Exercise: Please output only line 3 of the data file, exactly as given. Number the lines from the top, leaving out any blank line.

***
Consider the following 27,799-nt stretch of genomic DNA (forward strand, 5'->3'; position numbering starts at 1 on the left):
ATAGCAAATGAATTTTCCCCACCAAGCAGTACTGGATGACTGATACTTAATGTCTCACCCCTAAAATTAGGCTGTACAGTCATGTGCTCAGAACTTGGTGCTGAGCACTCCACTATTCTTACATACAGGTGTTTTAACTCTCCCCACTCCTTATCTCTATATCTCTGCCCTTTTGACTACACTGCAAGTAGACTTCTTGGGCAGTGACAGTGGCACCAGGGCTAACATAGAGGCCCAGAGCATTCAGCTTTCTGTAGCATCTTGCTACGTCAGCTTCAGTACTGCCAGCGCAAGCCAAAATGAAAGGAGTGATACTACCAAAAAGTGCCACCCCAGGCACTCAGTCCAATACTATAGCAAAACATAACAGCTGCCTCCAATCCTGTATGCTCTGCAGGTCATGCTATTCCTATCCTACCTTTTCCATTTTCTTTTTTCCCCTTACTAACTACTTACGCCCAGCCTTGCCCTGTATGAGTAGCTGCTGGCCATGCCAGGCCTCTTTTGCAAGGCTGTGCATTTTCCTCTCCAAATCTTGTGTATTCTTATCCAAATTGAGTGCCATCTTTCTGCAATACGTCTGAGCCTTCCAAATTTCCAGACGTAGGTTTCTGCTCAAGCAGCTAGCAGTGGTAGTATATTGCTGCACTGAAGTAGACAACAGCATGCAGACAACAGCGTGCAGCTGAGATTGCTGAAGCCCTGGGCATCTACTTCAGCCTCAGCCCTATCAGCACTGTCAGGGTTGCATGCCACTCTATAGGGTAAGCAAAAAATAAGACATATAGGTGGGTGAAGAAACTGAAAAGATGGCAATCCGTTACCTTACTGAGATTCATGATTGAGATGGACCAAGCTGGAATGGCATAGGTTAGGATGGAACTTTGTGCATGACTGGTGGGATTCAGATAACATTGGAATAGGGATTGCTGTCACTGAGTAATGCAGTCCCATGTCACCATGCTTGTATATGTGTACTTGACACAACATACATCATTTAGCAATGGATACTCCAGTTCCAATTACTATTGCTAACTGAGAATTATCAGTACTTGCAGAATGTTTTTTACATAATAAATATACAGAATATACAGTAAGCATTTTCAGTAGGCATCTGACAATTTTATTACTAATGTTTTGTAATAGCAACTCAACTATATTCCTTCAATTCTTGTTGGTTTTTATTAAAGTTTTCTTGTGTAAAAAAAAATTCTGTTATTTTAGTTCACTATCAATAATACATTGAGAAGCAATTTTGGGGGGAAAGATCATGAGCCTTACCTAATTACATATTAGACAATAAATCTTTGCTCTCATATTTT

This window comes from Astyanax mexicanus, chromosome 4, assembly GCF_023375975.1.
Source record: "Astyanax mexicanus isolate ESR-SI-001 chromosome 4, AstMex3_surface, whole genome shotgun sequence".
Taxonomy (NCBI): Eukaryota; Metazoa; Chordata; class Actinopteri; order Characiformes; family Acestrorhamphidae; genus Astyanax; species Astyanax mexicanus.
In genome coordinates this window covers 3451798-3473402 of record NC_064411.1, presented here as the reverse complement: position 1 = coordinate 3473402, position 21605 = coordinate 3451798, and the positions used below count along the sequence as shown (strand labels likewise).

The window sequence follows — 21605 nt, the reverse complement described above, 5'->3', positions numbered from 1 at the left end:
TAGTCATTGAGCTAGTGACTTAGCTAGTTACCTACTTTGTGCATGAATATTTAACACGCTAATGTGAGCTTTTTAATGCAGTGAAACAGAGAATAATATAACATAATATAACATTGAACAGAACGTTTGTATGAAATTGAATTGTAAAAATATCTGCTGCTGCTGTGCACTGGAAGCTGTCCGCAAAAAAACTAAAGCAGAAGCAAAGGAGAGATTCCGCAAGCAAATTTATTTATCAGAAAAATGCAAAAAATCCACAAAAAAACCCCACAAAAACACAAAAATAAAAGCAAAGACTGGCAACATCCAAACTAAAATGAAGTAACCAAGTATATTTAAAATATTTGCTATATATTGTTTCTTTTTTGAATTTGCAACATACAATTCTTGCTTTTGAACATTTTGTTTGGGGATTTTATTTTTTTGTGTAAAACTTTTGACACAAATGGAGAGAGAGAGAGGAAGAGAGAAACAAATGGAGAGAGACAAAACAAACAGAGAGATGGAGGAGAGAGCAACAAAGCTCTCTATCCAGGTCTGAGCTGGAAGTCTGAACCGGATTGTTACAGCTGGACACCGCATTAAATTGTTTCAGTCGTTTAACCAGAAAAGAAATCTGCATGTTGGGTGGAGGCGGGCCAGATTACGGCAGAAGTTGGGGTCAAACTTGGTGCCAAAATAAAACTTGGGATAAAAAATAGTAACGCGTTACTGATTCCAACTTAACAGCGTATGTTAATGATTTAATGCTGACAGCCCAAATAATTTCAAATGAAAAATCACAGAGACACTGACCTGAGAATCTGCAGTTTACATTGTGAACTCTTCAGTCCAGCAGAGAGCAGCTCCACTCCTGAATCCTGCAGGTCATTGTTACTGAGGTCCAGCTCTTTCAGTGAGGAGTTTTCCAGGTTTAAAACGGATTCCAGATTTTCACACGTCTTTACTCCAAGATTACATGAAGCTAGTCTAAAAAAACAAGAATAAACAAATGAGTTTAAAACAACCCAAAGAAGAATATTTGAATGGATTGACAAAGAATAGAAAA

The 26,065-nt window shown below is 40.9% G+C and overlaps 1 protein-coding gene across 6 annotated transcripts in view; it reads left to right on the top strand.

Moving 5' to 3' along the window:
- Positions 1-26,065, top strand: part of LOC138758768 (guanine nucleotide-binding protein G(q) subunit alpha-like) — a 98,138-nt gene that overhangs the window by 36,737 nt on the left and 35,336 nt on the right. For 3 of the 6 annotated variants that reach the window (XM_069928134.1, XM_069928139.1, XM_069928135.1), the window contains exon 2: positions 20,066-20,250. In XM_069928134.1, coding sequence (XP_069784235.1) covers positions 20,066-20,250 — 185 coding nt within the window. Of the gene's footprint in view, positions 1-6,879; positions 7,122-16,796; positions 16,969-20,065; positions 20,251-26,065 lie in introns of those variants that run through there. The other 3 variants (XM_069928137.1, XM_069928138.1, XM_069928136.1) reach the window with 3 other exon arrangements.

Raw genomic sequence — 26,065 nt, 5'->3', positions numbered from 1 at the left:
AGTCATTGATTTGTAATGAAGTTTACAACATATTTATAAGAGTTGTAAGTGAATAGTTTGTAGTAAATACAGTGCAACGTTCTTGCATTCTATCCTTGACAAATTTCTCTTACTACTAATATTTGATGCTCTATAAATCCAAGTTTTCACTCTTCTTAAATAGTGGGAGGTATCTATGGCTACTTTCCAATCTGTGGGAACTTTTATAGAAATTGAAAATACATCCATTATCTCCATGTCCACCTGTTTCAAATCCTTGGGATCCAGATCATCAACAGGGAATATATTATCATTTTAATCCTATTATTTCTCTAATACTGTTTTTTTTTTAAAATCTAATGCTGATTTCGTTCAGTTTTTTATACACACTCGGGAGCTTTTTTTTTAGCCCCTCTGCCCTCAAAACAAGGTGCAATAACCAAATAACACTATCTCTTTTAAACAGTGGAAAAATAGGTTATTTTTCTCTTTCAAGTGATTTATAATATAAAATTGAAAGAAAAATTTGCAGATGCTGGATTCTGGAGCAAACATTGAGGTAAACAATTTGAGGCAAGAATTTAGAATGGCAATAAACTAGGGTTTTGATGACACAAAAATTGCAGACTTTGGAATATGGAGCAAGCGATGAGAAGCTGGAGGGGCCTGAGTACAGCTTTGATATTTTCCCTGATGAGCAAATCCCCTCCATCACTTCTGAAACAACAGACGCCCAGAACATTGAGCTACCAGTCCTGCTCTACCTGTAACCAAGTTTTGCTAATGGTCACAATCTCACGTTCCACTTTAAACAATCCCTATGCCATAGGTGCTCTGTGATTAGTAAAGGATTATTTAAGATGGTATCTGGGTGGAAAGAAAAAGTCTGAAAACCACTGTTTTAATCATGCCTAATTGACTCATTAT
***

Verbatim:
This window comes from Astyanax mexicanus, chromosome 4, assembly GCF_023375975.1.